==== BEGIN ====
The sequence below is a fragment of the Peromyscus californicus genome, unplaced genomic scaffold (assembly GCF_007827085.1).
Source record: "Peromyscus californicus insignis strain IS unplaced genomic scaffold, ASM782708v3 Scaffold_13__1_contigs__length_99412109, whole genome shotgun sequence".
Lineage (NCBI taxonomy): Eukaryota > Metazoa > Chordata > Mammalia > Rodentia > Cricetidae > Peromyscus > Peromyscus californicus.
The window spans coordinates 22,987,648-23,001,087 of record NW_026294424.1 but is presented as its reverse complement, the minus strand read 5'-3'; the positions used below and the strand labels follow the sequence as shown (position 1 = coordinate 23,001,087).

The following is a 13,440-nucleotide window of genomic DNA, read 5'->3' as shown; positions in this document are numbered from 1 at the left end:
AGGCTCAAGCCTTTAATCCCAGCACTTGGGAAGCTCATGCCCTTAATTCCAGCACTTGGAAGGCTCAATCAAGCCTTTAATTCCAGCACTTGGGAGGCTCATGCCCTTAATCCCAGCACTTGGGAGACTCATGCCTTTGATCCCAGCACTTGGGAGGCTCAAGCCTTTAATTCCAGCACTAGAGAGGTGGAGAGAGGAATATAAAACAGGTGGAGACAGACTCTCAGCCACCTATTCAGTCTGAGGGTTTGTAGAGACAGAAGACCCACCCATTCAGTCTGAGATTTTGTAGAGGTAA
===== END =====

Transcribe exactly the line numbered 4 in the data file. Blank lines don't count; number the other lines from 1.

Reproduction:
The window spans coordinates 22,987,648-23,001,087 of record NW_026294424.1 but is presented as its reverse complement, the minus strand read 5'-3'; the positions used below and the strand labels follow the sequence as shown (position 1 = coordinate 23,001,087).